well composed view of a dilapidated steel hut atop a dune, printed
on a lustre paper as are most images by this artist. This print
is both signed and titled by the artist and reads "Sakyu, Ishikawa
Noburu", translation: Dune by Ishikawa
Noburu (see detail below).
Provenance: this print comes
from a small collection of Ishikawa prints discovered in Tokyo
during the 1990s which originated from an antique dealer. Most
of the prints in this collection were either inscribed or titled
in the artist's hand and all were printed on the same type
of photo paper.
print is in good condition overall, but
there is a slight amount of discoloration in the sky area. The
corners also have very minor bumping marks (which can clearly
be seen above).
Noboru Ishikawa (born: 1881, died: unknown?):
Ishikawa was a talented art photographer born
into a wealthy family in the Western Japanese city of Fukuoka.
It is not known how he got his start in photography, but since
the only known examples of his work are from the 1930s, his passion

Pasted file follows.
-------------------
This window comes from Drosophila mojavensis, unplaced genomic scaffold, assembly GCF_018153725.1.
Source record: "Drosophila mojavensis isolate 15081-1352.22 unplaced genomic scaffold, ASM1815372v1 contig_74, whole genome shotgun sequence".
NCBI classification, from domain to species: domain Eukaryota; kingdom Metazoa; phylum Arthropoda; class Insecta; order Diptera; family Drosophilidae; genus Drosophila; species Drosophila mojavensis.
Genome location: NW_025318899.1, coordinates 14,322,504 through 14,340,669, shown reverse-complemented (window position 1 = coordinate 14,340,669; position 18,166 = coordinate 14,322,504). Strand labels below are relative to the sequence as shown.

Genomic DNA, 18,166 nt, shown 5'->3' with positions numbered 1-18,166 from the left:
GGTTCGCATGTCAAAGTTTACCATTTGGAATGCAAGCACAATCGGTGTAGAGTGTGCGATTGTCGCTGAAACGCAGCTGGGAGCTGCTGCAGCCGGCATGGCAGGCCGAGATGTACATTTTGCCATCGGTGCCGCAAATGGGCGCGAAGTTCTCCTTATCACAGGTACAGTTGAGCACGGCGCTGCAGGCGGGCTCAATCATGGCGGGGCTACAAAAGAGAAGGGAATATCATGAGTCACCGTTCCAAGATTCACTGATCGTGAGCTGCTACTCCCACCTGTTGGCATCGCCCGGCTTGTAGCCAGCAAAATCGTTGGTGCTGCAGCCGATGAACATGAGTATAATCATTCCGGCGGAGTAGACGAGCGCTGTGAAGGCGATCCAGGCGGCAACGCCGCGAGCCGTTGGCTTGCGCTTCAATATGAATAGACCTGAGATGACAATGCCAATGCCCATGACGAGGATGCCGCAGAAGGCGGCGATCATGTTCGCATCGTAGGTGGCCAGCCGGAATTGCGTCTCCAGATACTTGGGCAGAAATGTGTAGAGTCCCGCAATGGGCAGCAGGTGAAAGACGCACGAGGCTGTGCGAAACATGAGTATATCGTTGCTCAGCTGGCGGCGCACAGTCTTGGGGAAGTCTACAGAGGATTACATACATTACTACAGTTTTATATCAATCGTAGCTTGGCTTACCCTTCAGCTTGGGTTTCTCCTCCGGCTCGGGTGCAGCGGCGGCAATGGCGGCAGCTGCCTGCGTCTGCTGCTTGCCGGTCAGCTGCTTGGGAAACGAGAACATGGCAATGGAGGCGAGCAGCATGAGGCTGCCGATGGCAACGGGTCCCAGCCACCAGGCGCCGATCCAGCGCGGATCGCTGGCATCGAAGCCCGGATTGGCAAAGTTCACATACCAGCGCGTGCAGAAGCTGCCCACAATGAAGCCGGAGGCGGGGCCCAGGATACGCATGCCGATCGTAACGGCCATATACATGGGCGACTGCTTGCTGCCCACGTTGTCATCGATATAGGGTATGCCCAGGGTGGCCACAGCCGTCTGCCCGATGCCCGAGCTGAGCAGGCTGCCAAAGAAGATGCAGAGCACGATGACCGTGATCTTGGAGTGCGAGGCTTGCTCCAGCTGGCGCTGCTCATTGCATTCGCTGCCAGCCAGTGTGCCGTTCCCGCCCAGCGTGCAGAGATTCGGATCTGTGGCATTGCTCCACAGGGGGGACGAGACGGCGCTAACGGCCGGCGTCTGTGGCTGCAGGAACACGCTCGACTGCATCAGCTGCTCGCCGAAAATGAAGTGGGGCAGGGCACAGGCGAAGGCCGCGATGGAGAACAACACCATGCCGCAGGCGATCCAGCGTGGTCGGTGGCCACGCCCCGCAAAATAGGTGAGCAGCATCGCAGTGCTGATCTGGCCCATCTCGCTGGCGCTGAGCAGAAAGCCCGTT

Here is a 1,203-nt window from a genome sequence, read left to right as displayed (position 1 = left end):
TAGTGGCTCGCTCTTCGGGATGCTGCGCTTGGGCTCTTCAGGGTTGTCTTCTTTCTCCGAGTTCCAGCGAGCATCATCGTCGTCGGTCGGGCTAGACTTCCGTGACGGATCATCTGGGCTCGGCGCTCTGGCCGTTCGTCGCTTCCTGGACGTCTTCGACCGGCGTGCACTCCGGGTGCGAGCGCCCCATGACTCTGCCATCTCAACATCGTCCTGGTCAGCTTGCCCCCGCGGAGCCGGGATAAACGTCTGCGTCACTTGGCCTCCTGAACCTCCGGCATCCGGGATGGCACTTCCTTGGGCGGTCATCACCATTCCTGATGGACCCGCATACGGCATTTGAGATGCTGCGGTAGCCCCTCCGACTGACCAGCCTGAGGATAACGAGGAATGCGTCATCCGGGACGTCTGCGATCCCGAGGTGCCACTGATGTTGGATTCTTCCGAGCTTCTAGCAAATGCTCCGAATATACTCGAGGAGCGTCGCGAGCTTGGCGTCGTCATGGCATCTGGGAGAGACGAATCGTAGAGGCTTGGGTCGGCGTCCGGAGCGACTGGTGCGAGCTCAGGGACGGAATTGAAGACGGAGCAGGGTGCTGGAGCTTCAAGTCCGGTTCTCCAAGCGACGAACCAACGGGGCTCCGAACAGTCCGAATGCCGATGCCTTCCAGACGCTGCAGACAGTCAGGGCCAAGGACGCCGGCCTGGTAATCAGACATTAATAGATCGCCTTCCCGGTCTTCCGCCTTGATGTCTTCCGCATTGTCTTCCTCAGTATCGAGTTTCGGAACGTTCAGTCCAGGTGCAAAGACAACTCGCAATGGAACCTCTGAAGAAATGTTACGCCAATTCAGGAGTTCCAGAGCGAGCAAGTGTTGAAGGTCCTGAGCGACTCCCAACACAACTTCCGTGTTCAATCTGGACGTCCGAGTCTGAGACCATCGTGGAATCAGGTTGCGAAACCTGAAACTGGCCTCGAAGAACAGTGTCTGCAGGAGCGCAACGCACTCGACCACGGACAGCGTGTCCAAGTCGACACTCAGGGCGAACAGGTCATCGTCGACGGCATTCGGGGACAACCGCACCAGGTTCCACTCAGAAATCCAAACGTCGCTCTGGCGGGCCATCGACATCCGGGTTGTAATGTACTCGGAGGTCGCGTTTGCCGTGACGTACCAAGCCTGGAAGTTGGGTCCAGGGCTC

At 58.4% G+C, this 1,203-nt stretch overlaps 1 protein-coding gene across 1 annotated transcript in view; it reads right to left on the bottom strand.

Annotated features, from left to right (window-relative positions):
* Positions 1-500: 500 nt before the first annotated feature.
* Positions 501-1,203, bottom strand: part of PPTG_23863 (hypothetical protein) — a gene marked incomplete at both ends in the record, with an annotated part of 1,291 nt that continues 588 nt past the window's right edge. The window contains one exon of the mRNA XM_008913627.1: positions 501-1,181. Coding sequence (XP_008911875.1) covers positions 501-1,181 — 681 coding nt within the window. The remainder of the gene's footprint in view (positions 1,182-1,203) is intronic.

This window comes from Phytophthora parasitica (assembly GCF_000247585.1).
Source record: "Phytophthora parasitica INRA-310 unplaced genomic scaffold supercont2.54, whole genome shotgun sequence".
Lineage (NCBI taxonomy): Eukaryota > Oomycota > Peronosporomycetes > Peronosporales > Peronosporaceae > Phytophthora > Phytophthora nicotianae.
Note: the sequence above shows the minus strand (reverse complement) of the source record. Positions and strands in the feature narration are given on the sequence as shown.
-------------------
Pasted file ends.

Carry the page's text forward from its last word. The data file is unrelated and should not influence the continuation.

for photography is thought to be rooted in the 1920s. This was
at a time when Japanese camera clubs and photo circles were thriving
across Japan, in addition to many photo journals being published
that promoted picture taking as a leisurely pastime. For Ishikawa
he pursued photography in just this way, as an avocation rather
than a profession. This was the case with most Japanese art photographers
of that era.
By profession, Ishikawa was an industrialist
who took photographs during interludes away from his career as
a director of mining operations. In 1908 he graduated from the
prestigious Tokyo Daigaku (Tokyo University) where he earned
a degree in mining. Upon graduation he was employed at Kagoshima
Yamagano Kinzan, a gold mine located in Western Japan. As a result
of this tenure, Ishikawa’s stature quickly grew and he
was next employed by Meiji Kyogyo in annexed Korea where he held
the title of Director. After this posting Ishikawa held a series
of prominent titles including; Director of Kinugawa Kyogyo in
Tokyo's neighboring prefecture of Tochigi, and Director of Hoshino
Kyogyo. It is not known when Ishikawa retired but by the start
of World War II he was in his early sixties and close to retirement
age. His date of death is also unknown but he is thought to have
lived out his remaining years in Tokyo as in 1938 he is known
to have resided in Tokyo's Suginami ward.
Ishikawa's photographs are mostly in the modernist
style and document the environs he lived in. This includes artistically
composed urban and rural views as well as candid images of daily